Canadian Pacific Railway Set-off Siding
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6 November 2010

Where is the Last Spike?
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Cathy English with a photo of a train crossing the Columbia River sometime in early November, 1885. The buildings along Front Street are visible in the background of the photo. The photo was taken by Alexander Ross, the same photographer who took the famous photo of the driving of the Last Spike.

 External link Craigellachie British Columbia - This summer, as part of it's 125th anniversary, Canadian Pacific along with the Canadian Museum of Science and Technology, embarked on a tour of Canada with the Last Spike, that symbol of Canadian unity, determination, and industry.

The silver spike was on display in Revelstoke during Railway Days in August and many Revelstokians came out to see the historic artifact.

The only problem is, it probably wasn't the actual Last Spike.

The mystery of the Last Spike was one of the topics brought up at a talk by Cathy English as part of the Revelstoke Museum and Archive's Brown Bag Lunch series Wednesday.

English, the museum's curator, related several different accounts of the driving of the Last Spike, all of which raised the question of what exactly happened to Canada's most famous piece of metal.

"There's all sorts of different stories," English told the gathering of a dozen people upstairs at the museum.

One thing that is agreed upon is that Donald Smith drove the Last Spike into the ground shortly after 9 a.m. on 7 Nov 1885 (09:22 according to CP vice-president Sir William Van Horne, who checked his watch to make sure).

"It took Donald Smith a couple of blind tries when he didn't hit anything, and another one where he hit it and bent it, so they pulled it out and replaced it," said English. "He finally got the hang of it and banged it half-way home as the men sent up three cheers."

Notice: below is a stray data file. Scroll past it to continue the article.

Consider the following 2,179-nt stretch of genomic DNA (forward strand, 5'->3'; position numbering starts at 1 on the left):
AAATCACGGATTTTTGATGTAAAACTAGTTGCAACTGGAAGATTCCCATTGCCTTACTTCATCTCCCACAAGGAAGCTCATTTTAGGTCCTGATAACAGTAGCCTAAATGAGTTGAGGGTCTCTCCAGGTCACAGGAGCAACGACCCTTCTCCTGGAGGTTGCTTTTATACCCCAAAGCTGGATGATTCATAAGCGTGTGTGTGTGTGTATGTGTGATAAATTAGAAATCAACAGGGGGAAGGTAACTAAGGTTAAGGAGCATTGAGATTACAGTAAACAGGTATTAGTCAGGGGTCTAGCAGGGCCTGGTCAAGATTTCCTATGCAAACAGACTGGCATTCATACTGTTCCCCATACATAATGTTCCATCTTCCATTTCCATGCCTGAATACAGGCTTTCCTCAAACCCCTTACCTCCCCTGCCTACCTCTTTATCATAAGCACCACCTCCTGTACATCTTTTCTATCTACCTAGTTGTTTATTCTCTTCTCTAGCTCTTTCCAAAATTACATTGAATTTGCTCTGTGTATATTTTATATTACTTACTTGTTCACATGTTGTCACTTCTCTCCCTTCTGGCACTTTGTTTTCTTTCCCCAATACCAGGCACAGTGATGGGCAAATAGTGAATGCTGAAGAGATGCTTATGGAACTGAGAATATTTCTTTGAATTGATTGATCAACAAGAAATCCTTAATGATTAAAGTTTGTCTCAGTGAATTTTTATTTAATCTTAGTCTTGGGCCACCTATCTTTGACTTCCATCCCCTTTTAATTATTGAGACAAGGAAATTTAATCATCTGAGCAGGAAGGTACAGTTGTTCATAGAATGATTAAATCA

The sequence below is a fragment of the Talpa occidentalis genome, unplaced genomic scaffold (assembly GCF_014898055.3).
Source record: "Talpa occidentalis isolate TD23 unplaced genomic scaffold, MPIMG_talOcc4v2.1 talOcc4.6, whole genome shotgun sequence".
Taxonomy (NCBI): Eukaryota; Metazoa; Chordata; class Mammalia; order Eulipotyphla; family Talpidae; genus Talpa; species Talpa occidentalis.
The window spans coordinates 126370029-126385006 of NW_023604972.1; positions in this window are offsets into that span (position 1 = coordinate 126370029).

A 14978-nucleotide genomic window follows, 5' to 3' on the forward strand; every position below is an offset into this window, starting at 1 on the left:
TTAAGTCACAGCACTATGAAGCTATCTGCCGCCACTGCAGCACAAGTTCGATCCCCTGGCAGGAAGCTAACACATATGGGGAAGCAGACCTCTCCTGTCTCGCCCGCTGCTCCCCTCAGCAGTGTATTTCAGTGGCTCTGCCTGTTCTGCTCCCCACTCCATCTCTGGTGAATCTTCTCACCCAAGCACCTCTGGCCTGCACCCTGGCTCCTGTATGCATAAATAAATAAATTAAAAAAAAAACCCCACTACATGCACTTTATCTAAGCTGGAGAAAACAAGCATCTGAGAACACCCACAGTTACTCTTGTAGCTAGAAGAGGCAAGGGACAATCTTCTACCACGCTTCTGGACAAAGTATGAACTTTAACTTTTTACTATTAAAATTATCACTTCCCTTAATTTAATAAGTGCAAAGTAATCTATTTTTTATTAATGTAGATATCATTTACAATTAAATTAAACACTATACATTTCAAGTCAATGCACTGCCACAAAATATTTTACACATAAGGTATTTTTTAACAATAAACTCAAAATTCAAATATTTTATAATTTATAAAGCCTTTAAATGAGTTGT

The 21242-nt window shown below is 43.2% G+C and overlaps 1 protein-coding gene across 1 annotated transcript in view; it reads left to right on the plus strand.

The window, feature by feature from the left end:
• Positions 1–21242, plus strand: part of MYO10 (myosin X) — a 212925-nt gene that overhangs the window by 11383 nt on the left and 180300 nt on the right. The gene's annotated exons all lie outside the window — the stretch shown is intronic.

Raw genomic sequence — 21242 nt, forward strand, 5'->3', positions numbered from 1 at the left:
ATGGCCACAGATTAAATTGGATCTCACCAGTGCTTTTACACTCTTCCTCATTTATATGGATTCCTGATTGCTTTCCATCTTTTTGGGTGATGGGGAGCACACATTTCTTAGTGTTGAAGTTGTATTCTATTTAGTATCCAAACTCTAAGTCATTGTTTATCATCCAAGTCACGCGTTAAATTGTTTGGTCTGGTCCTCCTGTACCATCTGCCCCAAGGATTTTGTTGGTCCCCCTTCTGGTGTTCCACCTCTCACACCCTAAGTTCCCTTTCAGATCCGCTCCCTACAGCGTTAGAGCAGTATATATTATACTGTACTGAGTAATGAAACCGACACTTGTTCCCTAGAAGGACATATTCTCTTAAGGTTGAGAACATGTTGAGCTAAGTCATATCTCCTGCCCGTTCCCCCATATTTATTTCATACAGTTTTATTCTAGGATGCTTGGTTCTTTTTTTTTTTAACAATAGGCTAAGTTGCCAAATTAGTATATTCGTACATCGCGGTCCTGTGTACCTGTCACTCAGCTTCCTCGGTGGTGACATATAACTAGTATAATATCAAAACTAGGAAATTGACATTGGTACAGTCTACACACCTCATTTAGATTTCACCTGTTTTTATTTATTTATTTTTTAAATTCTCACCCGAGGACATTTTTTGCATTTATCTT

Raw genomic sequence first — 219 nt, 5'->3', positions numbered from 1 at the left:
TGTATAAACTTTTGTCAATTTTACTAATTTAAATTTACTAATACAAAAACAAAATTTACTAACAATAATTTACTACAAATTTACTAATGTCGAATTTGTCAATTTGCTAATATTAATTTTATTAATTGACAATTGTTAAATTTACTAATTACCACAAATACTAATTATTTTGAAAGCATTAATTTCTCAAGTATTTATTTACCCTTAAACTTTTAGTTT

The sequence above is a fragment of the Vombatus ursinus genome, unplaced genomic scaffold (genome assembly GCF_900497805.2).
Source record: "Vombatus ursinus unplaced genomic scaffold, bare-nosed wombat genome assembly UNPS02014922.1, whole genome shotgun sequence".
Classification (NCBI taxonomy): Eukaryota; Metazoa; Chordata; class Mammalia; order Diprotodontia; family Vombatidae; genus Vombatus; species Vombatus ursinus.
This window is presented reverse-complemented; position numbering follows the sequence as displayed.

The Last Spike was a standard iron railway spike, where it went is unclear.

One story says the bent spike was discarded and picked up by a lucky observer and the second spike was made into broaches. According to Edward Mallandaine, the boy next to Smith in the famous picture (he was actually 18), "The Last Spike was extracted and hammered to bits, the last rail was cut off and chipped, and the last tie was splintered and everyone who wanted it secured a memento."

Another account English related was that the bent spike was carved into broaches and the second spike was kept as an heirloom.

And then there's the story from the railway construction boss James Munroe that English related. According to Munroe that the spike was made of 18 carat gold and encrusted with diamonds spelling out Craigellachie and it was driven in by Jane Sym, the "widow" of Canadian Prime Minister Alexander Mackenzie.

The only problem, English laughed, is that Mackenzie was still alive at the time and there never was a golden spike, English said.

Then there's the matter of the silver spike that was on display this summer. It is speculated to be the one that was supposed to be used that morning but didn't make it to the site on time, along with Governor General Lord Lansdowne.

The driving of the Last Spike marked the culmination of years of work on the railroad and a flurry of activity in the days leading up to 7 Nov 1885.

The western end of the railway was "completed" on 28 Sep 1885 when Andrew Onderdonk and his crews ran out of rail in Eagle Pass. At the time, said English, crews coming from the east were about eight kilometres west of Albert Canyon. On 17 Oct 1885, they crossed the Columbia River at Farwell (now Revelstoke) and by 5 Nov 1885 they were down to the last few kilometres.

The night before the Last Spike was driven the railway managers, including Smith, Van Horne, Sir Sanford Fleming, and others, stopped in Farwell for the night before moving on to Craigellachie.

They, along with upwards of 150 other railway managers and workers were in Craigellachie the morning of 7 Nov 1885 for the Last Spike ceremony, a low key affair compared to similar ceremonies elsewhere in the world.

The construction of the railroad through Farwell was a real boon to the town. Farwell was a real hub of activity, with between 4,000-6,000 residents and numerous hotels and saloons open.

Several people with connections to Revelstoke were likely present at the event. Lou Patrick, who was a locomotive engineer on the line during construction and later drove engine 592 through the mountains, was likely there, said English. He drove the first passenger train through the Rocky Mountains and later settled in Revelstoke.

"He had his engine fit up with a special whistle so that when he was getting close to Revelstoke he could blow this whistle and he knew that when he walked in the door his wife would have heard this whistle and would have dinner on the table," English said.

Also present was local railway pioneer Matt Crawford, who ran the Revelstoke-Kamloops line for many years.

"He was noted as the last of the witnesses to the Last Spike to be alive," said English.

This Sunday, 7 Nov 2010, a ceremonial spike will be driven as part of a celebration at Craigellachie. Maybe the real Last Spike will make an appearance too?

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